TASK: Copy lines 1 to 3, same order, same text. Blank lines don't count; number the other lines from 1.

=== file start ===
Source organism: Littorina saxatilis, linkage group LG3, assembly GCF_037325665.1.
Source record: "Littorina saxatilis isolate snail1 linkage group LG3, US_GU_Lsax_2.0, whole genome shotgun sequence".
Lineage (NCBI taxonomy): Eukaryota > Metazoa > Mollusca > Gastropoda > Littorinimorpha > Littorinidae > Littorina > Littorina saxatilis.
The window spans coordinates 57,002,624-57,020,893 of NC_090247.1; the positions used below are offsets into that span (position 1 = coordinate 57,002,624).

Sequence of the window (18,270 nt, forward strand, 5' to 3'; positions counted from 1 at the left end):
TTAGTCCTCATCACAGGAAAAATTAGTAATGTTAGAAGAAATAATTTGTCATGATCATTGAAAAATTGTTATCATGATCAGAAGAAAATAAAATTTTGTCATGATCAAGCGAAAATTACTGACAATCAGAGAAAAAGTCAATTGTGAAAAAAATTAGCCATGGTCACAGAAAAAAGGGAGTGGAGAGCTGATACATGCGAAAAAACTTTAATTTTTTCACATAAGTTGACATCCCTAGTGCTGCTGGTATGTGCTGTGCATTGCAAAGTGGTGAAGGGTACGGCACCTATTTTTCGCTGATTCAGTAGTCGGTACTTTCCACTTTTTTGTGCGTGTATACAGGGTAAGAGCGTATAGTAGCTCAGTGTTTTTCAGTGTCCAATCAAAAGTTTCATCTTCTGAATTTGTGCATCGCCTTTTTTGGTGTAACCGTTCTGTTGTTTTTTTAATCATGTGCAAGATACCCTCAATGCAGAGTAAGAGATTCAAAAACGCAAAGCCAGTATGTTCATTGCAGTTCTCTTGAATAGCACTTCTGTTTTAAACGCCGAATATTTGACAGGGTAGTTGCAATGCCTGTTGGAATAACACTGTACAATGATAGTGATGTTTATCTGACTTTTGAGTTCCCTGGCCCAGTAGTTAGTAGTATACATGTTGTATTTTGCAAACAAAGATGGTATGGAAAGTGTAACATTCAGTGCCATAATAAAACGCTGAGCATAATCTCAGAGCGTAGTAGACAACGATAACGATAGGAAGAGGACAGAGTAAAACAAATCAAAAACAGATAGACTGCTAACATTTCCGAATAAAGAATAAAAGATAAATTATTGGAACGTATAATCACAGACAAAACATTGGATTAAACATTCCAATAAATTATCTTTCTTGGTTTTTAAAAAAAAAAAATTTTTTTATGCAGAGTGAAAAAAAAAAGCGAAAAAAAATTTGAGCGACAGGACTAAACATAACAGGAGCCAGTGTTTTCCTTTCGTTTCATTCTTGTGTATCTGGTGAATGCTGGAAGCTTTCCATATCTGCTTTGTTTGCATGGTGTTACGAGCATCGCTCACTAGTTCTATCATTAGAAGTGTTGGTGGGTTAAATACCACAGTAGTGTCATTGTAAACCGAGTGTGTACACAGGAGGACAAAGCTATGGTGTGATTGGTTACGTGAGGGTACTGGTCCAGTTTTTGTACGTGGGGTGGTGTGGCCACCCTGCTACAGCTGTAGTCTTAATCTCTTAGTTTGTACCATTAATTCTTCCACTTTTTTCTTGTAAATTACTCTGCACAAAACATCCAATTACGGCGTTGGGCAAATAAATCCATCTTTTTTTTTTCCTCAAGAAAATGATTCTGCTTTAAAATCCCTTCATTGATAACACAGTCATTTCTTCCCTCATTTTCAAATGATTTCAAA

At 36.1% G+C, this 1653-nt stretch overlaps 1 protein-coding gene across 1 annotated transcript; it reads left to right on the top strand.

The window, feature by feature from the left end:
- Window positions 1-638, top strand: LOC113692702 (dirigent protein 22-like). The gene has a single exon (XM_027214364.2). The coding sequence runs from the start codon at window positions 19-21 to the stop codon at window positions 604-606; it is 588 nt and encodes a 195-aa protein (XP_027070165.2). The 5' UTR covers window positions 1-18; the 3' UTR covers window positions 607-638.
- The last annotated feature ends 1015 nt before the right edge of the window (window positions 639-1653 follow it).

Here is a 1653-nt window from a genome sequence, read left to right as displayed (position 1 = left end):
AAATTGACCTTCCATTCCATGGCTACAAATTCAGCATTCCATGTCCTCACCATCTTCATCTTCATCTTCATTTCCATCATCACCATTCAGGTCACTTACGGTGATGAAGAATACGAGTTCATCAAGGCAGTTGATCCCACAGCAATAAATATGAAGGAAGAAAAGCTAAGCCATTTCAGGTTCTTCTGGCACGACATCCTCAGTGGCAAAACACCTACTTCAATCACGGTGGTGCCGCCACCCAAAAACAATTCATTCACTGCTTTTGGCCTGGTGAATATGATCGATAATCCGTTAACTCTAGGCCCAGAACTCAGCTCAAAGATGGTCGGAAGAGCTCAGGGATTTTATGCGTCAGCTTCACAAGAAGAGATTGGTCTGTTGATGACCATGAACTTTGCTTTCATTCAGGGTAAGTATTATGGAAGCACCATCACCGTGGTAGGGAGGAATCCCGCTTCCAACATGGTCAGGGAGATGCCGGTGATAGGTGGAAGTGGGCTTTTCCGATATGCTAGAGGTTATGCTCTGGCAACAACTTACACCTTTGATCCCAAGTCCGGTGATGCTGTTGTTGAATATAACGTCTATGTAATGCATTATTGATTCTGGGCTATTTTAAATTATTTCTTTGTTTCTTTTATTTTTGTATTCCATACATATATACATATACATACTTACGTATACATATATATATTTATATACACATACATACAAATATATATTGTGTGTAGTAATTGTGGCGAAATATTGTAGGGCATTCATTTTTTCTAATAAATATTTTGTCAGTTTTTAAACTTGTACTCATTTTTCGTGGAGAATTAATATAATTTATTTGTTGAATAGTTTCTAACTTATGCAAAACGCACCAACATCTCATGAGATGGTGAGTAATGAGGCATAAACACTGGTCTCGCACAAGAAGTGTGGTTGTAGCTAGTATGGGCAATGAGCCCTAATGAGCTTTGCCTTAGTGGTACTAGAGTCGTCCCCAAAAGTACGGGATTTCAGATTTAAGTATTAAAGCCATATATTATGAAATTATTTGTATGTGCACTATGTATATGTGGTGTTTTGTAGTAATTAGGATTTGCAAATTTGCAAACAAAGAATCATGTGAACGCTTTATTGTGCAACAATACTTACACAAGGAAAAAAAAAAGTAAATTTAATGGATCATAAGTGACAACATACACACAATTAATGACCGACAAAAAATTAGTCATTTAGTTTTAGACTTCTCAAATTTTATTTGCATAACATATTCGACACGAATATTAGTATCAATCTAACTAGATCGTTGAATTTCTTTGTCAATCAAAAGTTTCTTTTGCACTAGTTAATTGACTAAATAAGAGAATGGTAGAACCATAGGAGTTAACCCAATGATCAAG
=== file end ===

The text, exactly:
Source organism: Littorina saxatilis, linkage group LG3, assembly GCF_037325665.1.
Source record: "Littorina saxatilis isolate snail1 linkage group LG3, US_GU_Lsax_2.0, whole genome shotgun sequence".
Lineage (NCBI taxonomy): Eukaryota > Metazoa > Mollusca > Gastropoda > Littorinimorpha > Littorinidae > Littorina > Littorina saxatilis.